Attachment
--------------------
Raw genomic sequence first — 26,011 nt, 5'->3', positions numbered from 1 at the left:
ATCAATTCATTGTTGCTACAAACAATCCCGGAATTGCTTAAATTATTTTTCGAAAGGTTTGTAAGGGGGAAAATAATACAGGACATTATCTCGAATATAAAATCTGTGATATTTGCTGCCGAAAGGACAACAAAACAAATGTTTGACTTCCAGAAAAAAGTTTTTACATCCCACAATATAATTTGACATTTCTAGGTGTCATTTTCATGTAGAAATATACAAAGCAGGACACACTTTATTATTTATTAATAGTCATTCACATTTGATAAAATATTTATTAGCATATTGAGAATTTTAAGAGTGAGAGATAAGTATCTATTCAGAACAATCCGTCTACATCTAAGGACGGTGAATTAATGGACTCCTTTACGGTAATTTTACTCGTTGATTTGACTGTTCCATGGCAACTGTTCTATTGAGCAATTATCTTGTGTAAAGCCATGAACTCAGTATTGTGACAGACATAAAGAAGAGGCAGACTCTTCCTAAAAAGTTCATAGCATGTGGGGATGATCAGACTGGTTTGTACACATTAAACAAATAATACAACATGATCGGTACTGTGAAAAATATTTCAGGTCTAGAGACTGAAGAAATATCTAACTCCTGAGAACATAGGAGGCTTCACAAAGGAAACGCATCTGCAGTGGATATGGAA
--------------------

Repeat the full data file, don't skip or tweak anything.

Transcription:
Raw genomic sequence first — 26,011 nt, 5'->3', positions numbered from 1 at the left:
ATCAATTCATTGTTGCTACAAACAATCCCGGAATTGCTTAAATTATTTTTCGAAAGGTTTGTAAGGGGGAAAATAATACAGGACATTATCTCGAATATAAAATCTGTGATATTTGCTGCCGAAAGGACAACAAAACAAATGTTTGACTTCCAGAAAAAAGTTTTTACATCCCACAATATAATTTGACATTTCTAGGTGTCATTTTCATGTAGAAATATACAAAGCAGGACACACTTTATTATTTATTAATAGTCATTCACATTTGATAAAATATTTATTAGCATATTGAGAATTTTAAGAGTGAGAGATAAGTATCTATTCAGAACAATCCGTCTACATCTAAGGACGGTGAATTAATGGACTCCTTTACGGTAATTTTACTCGTTGATTTGACTGTTCCATGGCAACTGTTCTATTGAGCAATTATCTTGTGTAAAGCCATGAACTCAGTATTGTGACAGACATAAAGAAGAGGCAGACTCTTCCTAAAAAGTTCATAGCATGTGGGGATGATCAGACTGGTTTGTACACATTAAACAAATAATACAACATGATCGGTACTGTGAAAAATATTTCAGGTCTAGAGACTGAAGAAATATCTAACTCCTGAGAACATAGGAGGCTTCACAAAGGAAACGCATCTGCAGTGGATATGGAA